I have three posts titled "what's a casual raiding guild?"

| Thursday, November 4, 2010
Those are my most recent failed attempts. They are not the first set either. Casual raiding guilds are damn hard to define. And that's precisely why I think so many fail to progress or even not collapse.

Guilds need common goals and expectations. Without these they're just a glorified chat channel. But so often casual raiding guilds fail to set these goals and expectations. Well, they might get the goal part in a generic or distant way, such as "raid" or "kill Arthas", but what's next week and how are we getting there? Expectations are the real killer. What gear should people have? DPS? How much attention should they pay? How about preparation: gems, enchants, consumables, strats?

The person who does more feels like the rest are dragging him down, while the people who do less may feel pushed too hard. These players can play together, but they need to know what they expect of each other and reach a compromise. More likely, they'll split away to other guilds or form useless cliques within the guild. Either way, the guild fails.

I'd define my current guild as casual. We raid a few nights for a few hours. No one is screaming on vent. No one rage quits. But we all sit down and kill internet dragons. We chat and joke and laugh, until we need vent clear to coordinate the killing of internet dragons. We're not amazing players and we're not terrible players. We're just people who expect each other to learn quickly, pay attention, and enjoy killing internet dragons. It's a friendly, helpful ass-kicking social guild.


Anonymous said...


I used to be part of a casual raiding guild. I stayed with them for a better part of 2 years and then it broke up. I miss playing with those guys, but a few people moved to a differnt server. They asked me if I wanted to join them, but call me cheap, I wasn't going to fork over the dough for a server transfer. But now, I've started a new character, a priest, that I've leveled to 78 recently, and I haven't joined a guild yet. Still miss those guys from CotS.

mrfenris said...

Riffing here...

I agree that the goals and expectations are one of most important things that a guild needs in order to succeed.

I think the problem of many casual raiding guilds lie in the fact that they try and straddle the middle ground.

They aren't the 100% casual place where they let in anyone and everyone via trade.

They aren't in the scrutinized, WoL munching, perform or GTFO groups either.

Instead they teeter and fail because they slip "too far" one way or the other. At least that's been my experience in my former casual/raiding guild.

Some folks went one way, some folks went another. Apps started slipping in with a hope that they'd "get better" and our relaxed atmosphere meant that they could get a raid slot, which held back a lot of our "raiders" who grew frustrated.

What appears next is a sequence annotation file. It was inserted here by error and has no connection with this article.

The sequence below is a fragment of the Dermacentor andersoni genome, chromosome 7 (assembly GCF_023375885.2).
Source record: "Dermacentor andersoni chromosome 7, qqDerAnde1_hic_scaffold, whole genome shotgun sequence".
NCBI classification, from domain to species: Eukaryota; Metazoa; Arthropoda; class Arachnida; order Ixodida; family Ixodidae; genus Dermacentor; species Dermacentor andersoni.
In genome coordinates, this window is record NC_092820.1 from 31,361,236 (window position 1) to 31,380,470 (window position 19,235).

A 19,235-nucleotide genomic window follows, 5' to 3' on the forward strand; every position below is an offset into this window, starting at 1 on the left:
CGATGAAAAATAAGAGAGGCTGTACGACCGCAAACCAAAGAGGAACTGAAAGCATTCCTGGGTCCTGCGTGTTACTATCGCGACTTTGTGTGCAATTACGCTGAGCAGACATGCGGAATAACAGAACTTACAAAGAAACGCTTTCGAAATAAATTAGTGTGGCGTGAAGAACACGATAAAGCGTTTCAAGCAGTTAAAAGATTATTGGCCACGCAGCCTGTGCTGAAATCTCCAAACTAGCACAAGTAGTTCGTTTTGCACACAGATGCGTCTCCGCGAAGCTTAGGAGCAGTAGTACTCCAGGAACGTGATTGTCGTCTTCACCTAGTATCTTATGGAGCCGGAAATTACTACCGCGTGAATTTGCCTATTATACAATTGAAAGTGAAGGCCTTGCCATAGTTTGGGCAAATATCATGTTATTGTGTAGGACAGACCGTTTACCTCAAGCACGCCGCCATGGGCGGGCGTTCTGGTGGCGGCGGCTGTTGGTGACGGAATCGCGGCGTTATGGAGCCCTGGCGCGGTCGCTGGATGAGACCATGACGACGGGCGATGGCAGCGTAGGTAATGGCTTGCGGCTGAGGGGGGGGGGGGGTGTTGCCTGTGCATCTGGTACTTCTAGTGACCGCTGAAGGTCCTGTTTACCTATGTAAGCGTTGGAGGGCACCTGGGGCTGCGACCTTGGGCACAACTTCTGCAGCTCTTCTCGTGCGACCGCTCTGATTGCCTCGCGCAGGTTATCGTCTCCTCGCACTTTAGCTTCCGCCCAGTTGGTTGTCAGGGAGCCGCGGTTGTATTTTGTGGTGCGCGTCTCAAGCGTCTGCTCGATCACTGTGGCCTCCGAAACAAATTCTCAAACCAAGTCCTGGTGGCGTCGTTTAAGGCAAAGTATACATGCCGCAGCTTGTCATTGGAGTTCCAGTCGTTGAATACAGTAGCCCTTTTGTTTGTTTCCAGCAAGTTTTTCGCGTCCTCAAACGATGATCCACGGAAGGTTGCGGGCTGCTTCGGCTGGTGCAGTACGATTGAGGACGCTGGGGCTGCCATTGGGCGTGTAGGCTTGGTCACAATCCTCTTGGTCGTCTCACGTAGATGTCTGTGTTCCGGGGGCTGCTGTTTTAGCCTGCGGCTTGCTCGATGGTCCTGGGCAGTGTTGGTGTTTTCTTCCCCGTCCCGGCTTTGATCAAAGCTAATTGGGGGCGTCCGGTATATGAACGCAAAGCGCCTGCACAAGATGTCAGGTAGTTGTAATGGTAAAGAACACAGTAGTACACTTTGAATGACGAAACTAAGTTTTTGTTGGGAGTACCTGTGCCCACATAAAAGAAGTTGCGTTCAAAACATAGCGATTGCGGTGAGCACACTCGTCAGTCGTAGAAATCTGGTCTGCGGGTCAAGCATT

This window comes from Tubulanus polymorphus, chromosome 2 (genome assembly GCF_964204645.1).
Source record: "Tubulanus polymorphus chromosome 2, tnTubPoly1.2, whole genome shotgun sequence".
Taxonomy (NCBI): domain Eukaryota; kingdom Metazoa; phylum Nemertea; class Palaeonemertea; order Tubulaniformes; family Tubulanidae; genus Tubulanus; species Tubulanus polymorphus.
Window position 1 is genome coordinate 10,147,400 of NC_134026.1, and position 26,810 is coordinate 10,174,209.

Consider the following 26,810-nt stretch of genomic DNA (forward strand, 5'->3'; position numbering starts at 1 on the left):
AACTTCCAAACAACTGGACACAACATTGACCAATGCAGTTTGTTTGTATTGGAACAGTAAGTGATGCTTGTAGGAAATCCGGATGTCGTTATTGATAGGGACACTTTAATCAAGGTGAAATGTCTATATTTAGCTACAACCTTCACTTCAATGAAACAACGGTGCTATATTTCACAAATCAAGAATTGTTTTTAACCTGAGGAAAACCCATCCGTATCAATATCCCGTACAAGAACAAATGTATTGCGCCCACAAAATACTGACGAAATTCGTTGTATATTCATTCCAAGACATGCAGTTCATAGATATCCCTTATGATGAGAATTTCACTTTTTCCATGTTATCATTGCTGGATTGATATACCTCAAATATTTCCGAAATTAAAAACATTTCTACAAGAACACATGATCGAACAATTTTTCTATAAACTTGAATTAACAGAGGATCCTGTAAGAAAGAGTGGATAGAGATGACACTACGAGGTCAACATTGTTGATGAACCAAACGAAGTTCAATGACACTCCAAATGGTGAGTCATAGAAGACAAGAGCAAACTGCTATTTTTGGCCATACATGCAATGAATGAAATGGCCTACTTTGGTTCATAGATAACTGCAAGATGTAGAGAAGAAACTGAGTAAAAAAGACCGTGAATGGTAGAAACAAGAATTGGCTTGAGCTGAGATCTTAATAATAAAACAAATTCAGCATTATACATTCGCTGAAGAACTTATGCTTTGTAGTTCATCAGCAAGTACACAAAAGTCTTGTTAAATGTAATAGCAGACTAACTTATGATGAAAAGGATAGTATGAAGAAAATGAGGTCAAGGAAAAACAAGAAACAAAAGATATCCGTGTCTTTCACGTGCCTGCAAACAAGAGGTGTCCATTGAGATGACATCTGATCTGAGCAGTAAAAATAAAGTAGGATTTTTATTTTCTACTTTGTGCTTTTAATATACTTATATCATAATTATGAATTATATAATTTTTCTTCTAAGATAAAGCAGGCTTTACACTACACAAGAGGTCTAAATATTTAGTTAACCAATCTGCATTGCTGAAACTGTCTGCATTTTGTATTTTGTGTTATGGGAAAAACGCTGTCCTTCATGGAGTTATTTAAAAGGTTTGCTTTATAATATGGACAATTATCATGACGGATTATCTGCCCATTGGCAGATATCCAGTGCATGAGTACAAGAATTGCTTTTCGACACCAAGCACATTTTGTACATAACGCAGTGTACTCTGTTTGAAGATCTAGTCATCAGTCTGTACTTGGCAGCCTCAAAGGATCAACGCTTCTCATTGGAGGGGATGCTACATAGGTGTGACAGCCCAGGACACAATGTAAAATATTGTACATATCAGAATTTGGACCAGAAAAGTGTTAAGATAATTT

Now I'm not at all saying, that these guild's can't function. I just think it's far easier for them to slip and fall because they try and straddle the narrow ledge.

It would be far easier to stay 100% social or 100% hardcore, in my opinion.

Me? I'm hoping my new guild can straddle the line.

Syl said...

By now I see any discussions about casual vs. hardcore as a waste of time personally - what you'd need to do first is to define indeed, what is casual? is it related to raiding quality or raiding goals or time spent? is it about ruthless player selection, about being laidback or competitive?
I've seen 'cross-overs' of all these different aspects in different guilds and even among my own longtime guildmates there is no consensus about what our guild is.
personally the main factor about being hardcore is still time spent in wow because i don't regard wow as a difficult game that requires special 'skills'. on the other hand many players pride themselves to be 'skilled' and therefore more 'hardcore' etc...it's a messy area.

Gronthe said...

@ mrfenris: "I think the problem of many casual raiding guilds lie in the fact that they try and straddle the middle ground."

I see this often as the reason "casual raiding guilds" have troubles. If expectations aren't defined it allows for each individual to create their own expectation of what the guild should/shouldn't be or do. And when that happens their is either a movement too far to one side or things fracture.

I think that if a causual raiding guild can manage to keep a core group of people with similar expectations, they will naturally live with regular turnover in the worker-bee ranks, but still be able to be a part of something that they enjoy. It is a delicate balancing act, and I'm not sure there's one answer for everyone.

Klepsacovic said...

Syl, you're saying exactly the problem. Because it's impossible to define "casual", guilds which try to call themselves casual fail to define themselves as anything. Your longtime guildmates might not have an explicitly stated standard, but if you can call them "longtime guildsmates", you are clearly on the same page with something. Maybe it's friendship, independent of what you actually do in WoW, which is a perfectly good way to sustain a guild, but if a guild can't define itself based on WoW or based on friendship, then what is it?

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